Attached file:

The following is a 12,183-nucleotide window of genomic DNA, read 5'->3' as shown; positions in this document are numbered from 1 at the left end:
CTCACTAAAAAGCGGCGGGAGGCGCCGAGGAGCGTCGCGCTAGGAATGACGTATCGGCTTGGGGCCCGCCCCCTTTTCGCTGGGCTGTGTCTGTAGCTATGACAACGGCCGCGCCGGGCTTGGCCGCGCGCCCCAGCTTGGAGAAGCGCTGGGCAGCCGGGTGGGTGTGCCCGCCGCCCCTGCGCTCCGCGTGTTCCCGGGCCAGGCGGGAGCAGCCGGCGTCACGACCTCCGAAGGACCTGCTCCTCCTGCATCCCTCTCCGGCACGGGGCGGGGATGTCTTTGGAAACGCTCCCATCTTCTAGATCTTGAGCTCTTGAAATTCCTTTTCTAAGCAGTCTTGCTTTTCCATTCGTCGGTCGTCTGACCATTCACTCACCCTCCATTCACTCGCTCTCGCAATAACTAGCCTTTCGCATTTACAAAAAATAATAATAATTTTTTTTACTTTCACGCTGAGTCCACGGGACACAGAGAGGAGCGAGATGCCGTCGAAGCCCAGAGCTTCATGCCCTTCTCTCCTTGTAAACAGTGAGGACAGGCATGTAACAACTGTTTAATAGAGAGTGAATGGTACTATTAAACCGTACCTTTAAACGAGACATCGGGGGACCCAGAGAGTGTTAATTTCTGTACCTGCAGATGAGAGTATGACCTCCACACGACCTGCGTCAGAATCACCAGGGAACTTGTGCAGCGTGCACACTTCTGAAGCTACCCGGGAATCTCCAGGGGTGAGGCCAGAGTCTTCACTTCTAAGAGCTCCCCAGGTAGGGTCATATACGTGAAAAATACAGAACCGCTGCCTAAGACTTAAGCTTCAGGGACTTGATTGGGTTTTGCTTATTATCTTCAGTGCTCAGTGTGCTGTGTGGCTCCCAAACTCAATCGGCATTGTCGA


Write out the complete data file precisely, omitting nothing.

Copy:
The following is a 12,183-nucleotide window of genomic DNA, read 5'->3' as shown; positions in this document are numbered from 1 at the left end:
CTCACTAAAAAGCGGCGGGAGGCGCCGAGGAGCGTCGCGCTAGGAATGACGTATCGGCTTGGGGCCCGCCCCCTTTTCGCTGGGCTGTGTCTGTAGCTATGACAACGGCCGCGCCGGGCTTGGCCGCGCGCCCCAGCTTGGAGAAGCGCTGGGCAGCCGGGTGGGTGTGCCCGCCGCCCCTGCGCTCCGCGTGTTCCCGGGCCAGGCGGGAGCAGCCGGCGTCACGACCTCCGAAGGACCTGCTCCTCCTGCATCCCTCTCCGGCACGGGGCGGGGATGTCTTTGGAAACGCTCCCATCTTCTAGATCTTGAGCTCTTGAAATTCCTTTTCTAAGCAGTCTTGCTTTTCCATTCGTCGGTCGTCTGACCATTCACTCACCCTCCATTCACTCGCTCTCGCAATAACTAGCCTTTCGCATTTACAAAAAATAATAATAATTTTTTTTACTTTCACGCTGAGTCCACGGGACACAGAGAGGAGCGAGATGCCGTCGAAGCCCAGAGCTTCATGCCCTTCTCTCCTTGTAAACAGTGAGGACAGGCATGTAACAACTGTTTAATAGAGAGTGAATGGTACTATTAAACCGTACCTTTAAACGAGACATCGGGGGACCCAGAGAGTGTTAATTTCTGTACCTGCAGATGAGAGTATGACCTCCACACGACCTGCGTCAGAATCACCAGGGAACTTGTGCAGCGTGCACACTTCTGAAGCTACCCGGGAATCTCCAGGGGTGAGGCCAGAGTCTTCACTTCTAAGAGCTCCCCAGGTAGGGTCATATACGTGAAAAATACAGAACCGCTGCCTAAGACTTAAGCTTCAGGGACTTGATTGGGTTTTGCTTATTATCTTCAGTGCTCAGTGTGCTGTGTGGCTCCCAAACTCAATCGGCATTGTCGA